Problems at a Welsh mining operation draw the attention of UNIT. The Brigadier is frustrated by the usual lack of cooperation from the mining company, Global Chemicals, but the Doctor is more interested in the rash of mysterious deaths among Global’s miners. He goes down into the mine himself to learn more about the glowing green ooze that has killed almost every miner who has touched it, and discovers a horrifying sight – giant maggots, mutated to a grotesque size by Global’s waste chemicals, are secreting the deadly substance and may even be growing hostile enough to attack humans. Despite this revelation (and the well-meaning interference of local environmental protesters), however, Global Chemicals’ chairman refuses to shut down the mines – and it soon becomes evident that someone else is in charge of the operation, someone or something whose sinister motives may include allowing the poisonous insect larvae to reach the surface and hatch into equally deadly giant insects.
written by Robert Sloman
directed by Michael Briant
music by Dudley Simpson
Guest Cast: Nicholas Courtney (Brigadier Lethbridge-Stewart), John Levene (Sergeant Benton), Richard Franklin (Captain Yates), Stewart Bevan (Professor Clifford Jones), Jerome Willis (Stevens), John Scott Martin (Hughes), Ben Howard (Hinks), Tony Adams (Elgin), Mostyn Evans (Dai Evans), Ray Handy (Milkman), Talfryn Thomas (Dave), Roy Evans (Bert), John Dearth (voice of BOSS), John Rolfe (Fell), Terry Walsh, Billy Horrigan, Brian Justice, Alan Chuntz (Guards), Mitzi McKenzie (Nancy), Jean Burgess (Cleaner), Roy Skelton (James), Richard Beale (Minister of Ecology)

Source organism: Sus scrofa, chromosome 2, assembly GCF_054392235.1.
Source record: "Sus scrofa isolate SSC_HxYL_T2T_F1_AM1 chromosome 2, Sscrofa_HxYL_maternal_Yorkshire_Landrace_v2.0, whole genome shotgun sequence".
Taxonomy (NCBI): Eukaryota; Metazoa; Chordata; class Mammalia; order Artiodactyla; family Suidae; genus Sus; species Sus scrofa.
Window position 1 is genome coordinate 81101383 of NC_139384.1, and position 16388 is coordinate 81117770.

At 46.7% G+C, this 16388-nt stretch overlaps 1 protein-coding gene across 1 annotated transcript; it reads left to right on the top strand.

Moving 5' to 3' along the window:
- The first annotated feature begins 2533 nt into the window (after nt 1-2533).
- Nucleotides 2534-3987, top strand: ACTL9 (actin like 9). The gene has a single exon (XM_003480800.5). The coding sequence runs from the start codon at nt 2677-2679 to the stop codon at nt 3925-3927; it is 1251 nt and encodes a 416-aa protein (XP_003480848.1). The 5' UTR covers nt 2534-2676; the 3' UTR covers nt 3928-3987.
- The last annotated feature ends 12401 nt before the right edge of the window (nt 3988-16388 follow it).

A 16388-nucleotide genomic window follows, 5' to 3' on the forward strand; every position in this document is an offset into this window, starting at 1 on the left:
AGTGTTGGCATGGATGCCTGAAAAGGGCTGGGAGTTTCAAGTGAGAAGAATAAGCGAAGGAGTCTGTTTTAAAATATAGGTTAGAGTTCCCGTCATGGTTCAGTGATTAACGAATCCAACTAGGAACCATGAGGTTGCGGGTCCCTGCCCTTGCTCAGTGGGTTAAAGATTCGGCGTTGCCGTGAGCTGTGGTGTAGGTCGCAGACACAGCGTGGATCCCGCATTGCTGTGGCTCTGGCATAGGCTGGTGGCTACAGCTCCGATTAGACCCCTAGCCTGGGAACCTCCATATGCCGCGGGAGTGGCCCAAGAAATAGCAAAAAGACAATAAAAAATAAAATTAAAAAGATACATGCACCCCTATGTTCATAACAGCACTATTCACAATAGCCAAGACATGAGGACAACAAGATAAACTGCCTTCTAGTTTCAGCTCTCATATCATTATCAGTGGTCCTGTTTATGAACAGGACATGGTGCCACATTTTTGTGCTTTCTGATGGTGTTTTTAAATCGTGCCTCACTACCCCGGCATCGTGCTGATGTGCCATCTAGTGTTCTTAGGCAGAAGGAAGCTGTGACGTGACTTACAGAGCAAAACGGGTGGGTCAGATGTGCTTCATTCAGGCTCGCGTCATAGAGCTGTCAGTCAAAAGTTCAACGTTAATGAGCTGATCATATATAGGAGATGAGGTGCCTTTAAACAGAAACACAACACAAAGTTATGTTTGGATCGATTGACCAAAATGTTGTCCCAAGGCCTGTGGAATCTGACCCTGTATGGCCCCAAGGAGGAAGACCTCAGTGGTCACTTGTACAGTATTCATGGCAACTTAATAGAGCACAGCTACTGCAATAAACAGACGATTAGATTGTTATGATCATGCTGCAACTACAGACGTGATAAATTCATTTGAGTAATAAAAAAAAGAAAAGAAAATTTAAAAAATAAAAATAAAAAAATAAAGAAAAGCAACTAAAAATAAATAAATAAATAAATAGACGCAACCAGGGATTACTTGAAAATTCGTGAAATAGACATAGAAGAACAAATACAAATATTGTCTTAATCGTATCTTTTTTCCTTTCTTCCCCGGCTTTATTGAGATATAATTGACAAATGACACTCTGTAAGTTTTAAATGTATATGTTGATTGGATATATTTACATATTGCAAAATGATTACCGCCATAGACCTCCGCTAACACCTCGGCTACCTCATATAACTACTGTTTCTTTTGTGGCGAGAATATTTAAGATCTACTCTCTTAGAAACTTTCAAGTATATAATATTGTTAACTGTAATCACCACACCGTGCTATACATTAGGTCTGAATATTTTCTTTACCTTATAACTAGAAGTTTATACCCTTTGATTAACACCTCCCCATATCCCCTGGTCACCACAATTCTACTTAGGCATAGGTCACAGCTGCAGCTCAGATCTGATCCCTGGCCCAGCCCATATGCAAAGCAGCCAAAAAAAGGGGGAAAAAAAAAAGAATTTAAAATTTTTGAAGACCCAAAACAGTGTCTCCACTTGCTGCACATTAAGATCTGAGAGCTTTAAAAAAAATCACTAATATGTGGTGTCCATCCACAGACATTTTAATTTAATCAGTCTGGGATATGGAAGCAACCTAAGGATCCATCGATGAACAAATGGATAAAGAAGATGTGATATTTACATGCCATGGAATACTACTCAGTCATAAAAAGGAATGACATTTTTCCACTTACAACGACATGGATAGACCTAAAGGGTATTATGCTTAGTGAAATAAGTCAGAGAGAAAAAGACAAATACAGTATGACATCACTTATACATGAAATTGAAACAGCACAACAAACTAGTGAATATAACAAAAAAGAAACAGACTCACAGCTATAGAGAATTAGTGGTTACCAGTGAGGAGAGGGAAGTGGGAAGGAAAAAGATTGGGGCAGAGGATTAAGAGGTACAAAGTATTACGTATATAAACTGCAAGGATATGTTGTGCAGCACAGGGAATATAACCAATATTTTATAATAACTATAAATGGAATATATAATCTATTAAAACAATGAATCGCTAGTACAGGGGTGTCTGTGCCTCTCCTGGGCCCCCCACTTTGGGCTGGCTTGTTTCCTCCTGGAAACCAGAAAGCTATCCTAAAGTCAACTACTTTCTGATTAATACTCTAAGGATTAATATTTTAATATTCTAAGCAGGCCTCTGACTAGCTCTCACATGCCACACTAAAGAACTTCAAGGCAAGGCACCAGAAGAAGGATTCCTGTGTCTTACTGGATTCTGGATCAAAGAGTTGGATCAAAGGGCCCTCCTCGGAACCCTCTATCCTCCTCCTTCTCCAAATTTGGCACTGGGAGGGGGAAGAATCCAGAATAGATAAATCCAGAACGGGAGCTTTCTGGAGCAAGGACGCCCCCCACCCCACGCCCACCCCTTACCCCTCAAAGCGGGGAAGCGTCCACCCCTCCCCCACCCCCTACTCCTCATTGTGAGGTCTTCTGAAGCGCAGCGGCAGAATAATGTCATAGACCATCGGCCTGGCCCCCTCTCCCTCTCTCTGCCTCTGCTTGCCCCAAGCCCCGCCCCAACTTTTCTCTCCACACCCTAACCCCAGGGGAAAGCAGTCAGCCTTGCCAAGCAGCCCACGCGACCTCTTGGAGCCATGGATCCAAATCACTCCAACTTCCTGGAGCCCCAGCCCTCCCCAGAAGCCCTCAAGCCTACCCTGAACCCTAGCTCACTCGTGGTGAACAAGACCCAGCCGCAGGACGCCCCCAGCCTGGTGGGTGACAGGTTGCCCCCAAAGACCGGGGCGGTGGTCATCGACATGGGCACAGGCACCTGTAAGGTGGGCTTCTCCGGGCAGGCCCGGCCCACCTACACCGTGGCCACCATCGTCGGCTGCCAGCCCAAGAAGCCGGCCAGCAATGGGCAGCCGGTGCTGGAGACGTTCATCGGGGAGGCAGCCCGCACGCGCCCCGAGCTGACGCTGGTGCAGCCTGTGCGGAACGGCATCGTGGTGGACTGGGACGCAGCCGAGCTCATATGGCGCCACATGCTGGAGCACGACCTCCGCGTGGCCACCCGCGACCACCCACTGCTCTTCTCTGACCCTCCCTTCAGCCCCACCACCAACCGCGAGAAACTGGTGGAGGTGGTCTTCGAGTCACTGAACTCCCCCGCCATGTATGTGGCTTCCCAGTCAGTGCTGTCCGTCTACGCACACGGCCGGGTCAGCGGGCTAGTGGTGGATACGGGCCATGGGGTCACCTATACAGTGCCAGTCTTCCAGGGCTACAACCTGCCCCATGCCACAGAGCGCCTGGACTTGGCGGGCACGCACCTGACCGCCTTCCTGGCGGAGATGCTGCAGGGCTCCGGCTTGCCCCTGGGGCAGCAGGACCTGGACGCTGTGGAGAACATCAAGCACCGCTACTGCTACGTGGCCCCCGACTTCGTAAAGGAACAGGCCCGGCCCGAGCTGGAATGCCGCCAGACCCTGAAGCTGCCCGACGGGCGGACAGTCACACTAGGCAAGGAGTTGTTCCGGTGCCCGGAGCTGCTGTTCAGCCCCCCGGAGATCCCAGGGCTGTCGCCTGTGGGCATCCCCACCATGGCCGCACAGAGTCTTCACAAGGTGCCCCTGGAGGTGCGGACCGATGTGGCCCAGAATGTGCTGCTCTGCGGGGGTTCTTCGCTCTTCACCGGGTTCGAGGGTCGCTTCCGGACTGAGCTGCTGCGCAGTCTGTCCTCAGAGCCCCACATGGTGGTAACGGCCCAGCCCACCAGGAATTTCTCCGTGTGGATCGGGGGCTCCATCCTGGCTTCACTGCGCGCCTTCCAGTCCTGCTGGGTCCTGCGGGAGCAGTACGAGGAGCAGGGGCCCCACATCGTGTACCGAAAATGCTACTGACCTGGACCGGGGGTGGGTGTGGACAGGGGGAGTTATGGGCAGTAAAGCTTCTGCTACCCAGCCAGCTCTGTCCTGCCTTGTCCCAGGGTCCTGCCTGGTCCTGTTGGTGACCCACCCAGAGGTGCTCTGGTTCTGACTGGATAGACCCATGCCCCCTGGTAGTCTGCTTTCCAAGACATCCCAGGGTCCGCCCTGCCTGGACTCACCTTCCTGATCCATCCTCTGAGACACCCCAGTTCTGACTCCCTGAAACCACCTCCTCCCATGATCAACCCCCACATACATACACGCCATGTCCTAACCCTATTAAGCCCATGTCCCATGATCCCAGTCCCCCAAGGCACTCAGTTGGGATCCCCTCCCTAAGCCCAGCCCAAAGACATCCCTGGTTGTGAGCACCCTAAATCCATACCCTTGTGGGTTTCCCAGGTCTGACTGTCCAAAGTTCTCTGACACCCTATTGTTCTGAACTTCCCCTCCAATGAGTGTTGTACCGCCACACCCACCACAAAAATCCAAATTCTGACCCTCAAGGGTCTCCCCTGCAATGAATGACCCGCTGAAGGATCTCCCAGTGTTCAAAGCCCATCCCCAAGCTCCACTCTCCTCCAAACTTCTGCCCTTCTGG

Broadcast from May 19 through June 23, 1973
LogBook entry & review by Earl Green
Review: I’ve seen haemovores, dismantled Cybermen, Dalek innards, and dreadful mutations, but nothing, for me, has the sheer ick factor in Doctor Who history that this six-part adventure holds. Depending on my mood, I can barely watch this one at times. Maggots? Ick! Giant maggots? Giant ick! I’ll hand this to the designers though – the damned things look just real enough to merit that giant ick.
On the upside, there’s a lot to commend this story. Jo Grant gets a proper send-off, probably the best example in the entire series of the companion-gets-married-off departure. It doesn’t seem all that rushed or forced – it reads as natural, and you can see where Jo would fall for the environmentalists’ leader. The whole environmental angle gives The Green Death a 70s feel that puts the whole “UNIT happened in the 1980s” continuity argument to rest (as if the retconning of Mawdryn Undead didn’t convince you ten years later). While the maniacal computers and corrupt corporations of the Pertwee era are becoming a little bit old hat by this point, they’re at least pulled off with some finesse.
The Green Death also marks the last appearance of the “red swirly patterns” title sequence that had been a trademark of the Pertwee era; those graphics would be retired in favor of the definitive “tunnel” titles in Pertwee’s last season.